With XP expected to be no longer available on new machines from the summer, should you be considering an upgrade to Vista? We've got 10 reasons why you should stick with XP
Round 5: Performance
Windows Vista is a bloated pig of an operating system. In fact, compared to Windows XP with Service Pack 2 or 3, Vista requires roughly twice the hardware resources to deliver comparable performance. Even stripped to the bone, with every new UI enhancement turned off and every new background service disabled, Vista is a good 40 percent slower than XP at a variety of business productivity tasks.
The above is no generalisation. I've run the tests (repeatedly). I have the hard numbers. (You can see the full range of my results at exo.performance.network).
Upgrading a user from Windows XP to Vista, without upgrading their hardware, is tantamount to crippling their PC. Think of users with torches lining up outside your datacenter. It's not a pretty picture.
So just wait for the next hardware upgrade cycle and hit them with Vista then, right? Maybe. But consider this: for every CPU cycle wasted bringing Vista's bloated image on par with XP's, you could be providing your users with an actual performance increase across their core applications.
If there were some compelling reason to run Vista over XP – a quantum leap in usability or manageability – I could see why the investment might be worth it. But upgrading hardware just to maintain the status quo seems silly.
Decision: Would you rather throw new hardware cycles at offsetting Microsoft's code bloat and voracious appetite for CPU bandwidth, or at a tangible, measurable improvement in application throughput and user productivity? Enough said.
Round 6: Hardware compatibility
There's no question that hardware compatibility was initially a sore spot with Vista. This was particularly true for mobile users who had to suffer through a variety of functional and operational problems as they waited for updated device drivers. And some of us are still waiting: I, for one, have yet to find a feature-complete video driver for my Dell XPS M1710, and I consider myself to be a fairly resourceful fellow.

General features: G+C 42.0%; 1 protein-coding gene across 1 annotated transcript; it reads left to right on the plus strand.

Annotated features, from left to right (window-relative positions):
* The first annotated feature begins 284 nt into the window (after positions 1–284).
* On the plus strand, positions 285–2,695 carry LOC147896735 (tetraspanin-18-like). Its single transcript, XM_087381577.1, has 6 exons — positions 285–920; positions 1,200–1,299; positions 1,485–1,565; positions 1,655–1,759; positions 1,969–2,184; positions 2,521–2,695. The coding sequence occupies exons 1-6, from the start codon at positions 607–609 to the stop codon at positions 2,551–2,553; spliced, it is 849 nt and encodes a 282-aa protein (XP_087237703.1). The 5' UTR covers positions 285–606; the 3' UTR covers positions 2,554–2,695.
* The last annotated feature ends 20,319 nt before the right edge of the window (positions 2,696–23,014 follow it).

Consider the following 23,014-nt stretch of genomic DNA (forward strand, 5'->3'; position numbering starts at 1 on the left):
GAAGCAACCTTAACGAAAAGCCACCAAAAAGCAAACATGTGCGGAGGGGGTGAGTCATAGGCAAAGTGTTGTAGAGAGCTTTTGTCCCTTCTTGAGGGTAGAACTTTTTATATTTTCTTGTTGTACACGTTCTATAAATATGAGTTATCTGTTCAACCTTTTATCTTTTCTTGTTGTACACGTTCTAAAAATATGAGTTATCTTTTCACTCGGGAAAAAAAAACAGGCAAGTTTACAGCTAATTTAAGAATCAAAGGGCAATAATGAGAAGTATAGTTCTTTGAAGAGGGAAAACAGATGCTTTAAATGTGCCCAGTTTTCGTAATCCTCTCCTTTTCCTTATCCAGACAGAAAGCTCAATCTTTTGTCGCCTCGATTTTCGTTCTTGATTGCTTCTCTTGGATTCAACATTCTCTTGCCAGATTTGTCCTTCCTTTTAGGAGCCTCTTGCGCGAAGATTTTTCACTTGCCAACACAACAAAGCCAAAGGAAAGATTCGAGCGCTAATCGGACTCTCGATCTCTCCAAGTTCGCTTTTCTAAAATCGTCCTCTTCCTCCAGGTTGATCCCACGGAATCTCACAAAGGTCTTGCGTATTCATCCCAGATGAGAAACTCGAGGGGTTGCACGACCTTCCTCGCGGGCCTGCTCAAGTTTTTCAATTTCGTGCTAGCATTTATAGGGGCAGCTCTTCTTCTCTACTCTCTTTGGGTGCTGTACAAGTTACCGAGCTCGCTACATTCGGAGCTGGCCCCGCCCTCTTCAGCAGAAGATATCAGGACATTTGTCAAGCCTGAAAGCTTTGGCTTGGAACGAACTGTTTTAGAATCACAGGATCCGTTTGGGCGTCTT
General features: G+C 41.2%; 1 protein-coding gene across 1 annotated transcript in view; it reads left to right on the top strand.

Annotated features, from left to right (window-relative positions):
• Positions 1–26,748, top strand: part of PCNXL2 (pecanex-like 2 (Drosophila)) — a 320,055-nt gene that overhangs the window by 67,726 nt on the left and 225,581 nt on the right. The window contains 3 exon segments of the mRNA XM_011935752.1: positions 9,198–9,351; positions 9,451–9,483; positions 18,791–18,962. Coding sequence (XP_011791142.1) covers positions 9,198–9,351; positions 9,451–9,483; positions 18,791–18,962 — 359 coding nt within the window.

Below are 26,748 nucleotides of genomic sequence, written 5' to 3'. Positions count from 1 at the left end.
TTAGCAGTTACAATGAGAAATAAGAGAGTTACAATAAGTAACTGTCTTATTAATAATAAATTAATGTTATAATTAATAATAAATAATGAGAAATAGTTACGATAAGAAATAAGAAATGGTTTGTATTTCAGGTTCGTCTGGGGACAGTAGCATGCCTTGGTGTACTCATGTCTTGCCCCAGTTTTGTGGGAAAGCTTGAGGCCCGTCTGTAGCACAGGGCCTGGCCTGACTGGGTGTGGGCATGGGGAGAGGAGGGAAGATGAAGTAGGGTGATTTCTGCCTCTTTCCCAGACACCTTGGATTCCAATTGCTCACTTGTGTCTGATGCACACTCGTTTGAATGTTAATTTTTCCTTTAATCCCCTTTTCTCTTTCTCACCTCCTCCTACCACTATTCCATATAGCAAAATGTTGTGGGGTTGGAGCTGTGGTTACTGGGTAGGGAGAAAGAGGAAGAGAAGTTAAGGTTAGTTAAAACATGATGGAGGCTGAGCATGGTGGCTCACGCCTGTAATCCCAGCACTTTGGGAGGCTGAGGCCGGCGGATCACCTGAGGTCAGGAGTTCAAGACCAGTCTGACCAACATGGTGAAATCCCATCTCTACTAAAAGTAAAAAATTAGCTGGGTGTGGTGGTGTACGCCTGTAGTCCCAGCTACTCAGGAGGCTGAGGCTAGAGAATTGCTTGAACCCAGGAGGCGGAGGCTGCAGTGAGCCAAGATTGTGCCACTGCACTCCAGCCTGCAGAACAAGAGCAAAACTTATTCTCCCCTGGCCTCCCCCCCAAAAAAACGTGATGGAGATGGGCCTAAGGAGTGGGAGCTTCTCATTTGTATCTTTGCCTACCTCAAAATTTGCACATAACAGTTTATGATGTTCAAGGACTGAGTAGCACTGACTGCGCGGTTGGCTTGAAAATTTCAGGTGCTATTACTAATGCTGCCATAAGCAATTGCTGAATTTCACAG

But beyond scarcity, there is the issue of revalidation. Most sane IT shops have implemented strict rules regarding what is and is not an accepted hardware configuration. Departments with names like 'PC Engineering' spend copious time testing and certifying specific component combinations, isolating problem configurations, and feeding the necessary troubleshooting guidelines to their help desks. A migration to Vista means repeating these steps, and then some, while the immaturity of the Vista driver base will have IT racing against a moving target.
Windows XP, by contrast, has a mature and well-vetted compatibility base, with broad support from virtually every manufacturer. And while Vista will almost certainly catch up in time, as things stand right now, every new device insertion is a bit of a gamble. Just the other day I was puzzled when my Vista-equipped laptop wouldn't recognise a generic HP LaserJet 1200 printer.
Decision: When's the last time you worried about driver support under Windows XP? With an installed base into the hundreds of millions, chances are you'll still be finding XP drivers long after Vista's grandchildren are being put out to pasture.
NEXT PAGE: When it comes to Microsoft software compatibility, does Vista beat XP?